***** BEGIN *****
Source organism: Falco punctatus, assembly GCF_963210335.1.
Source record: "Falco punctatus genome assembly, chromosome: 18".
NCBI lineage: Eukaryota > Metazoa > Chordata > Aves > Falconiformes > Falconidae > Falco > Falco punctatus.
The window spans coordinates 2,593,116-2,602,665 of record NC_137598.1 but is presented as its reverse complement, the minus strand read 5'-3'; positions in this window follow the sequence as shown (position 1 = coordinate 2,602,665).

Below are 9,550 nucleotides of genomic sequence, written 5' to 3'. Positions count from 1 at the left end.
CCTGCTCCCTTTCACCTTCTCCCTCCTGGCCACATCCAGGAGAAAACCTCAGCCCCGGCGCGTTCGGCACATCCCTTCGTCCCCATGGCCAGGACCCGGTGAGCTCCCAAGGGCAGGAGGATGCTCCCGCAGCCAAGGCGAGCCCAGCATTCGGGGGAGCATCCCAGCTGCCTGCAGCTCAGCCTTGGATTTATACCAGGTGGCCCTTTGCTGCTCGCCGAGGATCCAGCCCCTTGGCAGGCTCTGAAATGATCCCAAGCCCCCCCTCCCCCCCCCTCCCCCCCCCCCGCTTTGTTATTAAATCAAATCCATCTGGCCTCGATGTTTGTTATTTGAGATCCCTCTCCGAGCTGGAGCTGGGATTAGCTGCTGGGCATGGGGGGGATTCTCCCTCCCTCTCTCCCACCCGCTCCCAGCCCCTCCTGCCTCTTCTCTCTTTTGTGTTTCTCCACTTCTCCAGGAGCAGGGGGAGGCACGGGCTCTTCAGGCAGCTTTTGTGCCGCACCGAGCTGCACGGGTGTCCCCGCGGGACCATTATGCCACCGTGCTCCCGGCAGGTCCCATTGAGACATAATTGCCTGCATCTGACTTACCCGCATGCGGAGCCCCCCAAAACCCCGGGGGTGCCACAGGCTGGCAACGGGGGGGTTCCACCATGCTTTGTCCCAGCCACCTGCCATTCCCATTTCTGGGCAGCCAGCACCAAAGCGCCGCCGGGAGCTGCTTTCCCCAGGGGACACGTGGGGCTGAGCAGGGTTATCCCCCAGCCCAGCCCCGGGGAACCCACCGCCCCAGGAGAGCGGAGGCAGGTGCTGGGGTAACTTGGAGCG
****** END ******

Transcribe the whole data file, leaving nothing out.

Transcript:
Source organism: Falco punctatus, assembly GCF_963210335.1.
Source record: "Falco punctatus genome assembly, chromosome: 18".
NCBI lineage: Eukaryota > Metazoa > Chordata > Aves > Falconiformes > Falconidae > Falco > Falco punctatus.
The window spans coordinates 2,593,116-2,602,665 of record NC_137598.1 but is presented as its reverse complement, the minus strand read 5'-3'; positions in this window follow the sequence as shown (position 1 = coordinate 2,602,665).

Below are 9,550 nucleotides of genomic sequence, written 5' to 3'. Positions count from 1 at the left end.
CCTGCTCCCTTTCACCTTCTCCCTCCTGGCCACATCCAGGAGAAAACCTCAGCCCCGGCGCGTTCGGCACATCCCTTCGTCCCCATGGCCAGGACCCGGTGAGCTCCCAAGGGCAGGAGGATGCTCCCGCAGCCAAGGCGAGCCCAGCATTCGGGGGAGCATCCCAGCTGCCTGCAGCTCAGCCTTGGATTTATACCAGGTGGCCCTTTGCTGCTCGCCGAGGATCCAGCCCCTTGGCAGGCTCTGAAATGATCCCAAGCCCCCCCTCCCCCCCCCTCCCCCCCCCCCGCTTTGTTATTAAATCAAATCCATCTGGCCTCGATGTTTGTTATTTGAGATCCCTCTCCGAGCTGGAGCTGGGATTAGCTGCTGGGCATGGGGGGGATTCTCCCTCCCTCTCTCCCACCCGCTCCCAGCCCCTCCTGCCTCTTCTCTCTTTTGTGTTTCTCCACTTCTCCAGGAGCAGGGGGAGGCACGGGCTCTTCAGGCAGCTTTTGTGCCGCACCGAGCTGCACGGGTGTCCCCGCGGGACCATTATGCCACCGTGCTCCCGGCAGGTCCCATTGAGACATAATTGCCTGCATCTGACTTACCCGCATGCGGAGCCCCCCAAAACCCCGGGGGTGCCACAGGCTGGCAACGGGGGGGTTCCACCATGCTTTGTCCCAGCCACCTGCCATTCCCATTTCTGGGCAGCCAGCACCAAAGCGCCGCCGGGAGCTGCTTTCCCCAGGGGACACGTGGGGCTGAGCAGGGTTATCCCCCAGCCCAGCCCCGGGGAACCCACCGCCCCAGGAGAGCGGAGGCAGGTGCTGGGGTAACTTGGAGCG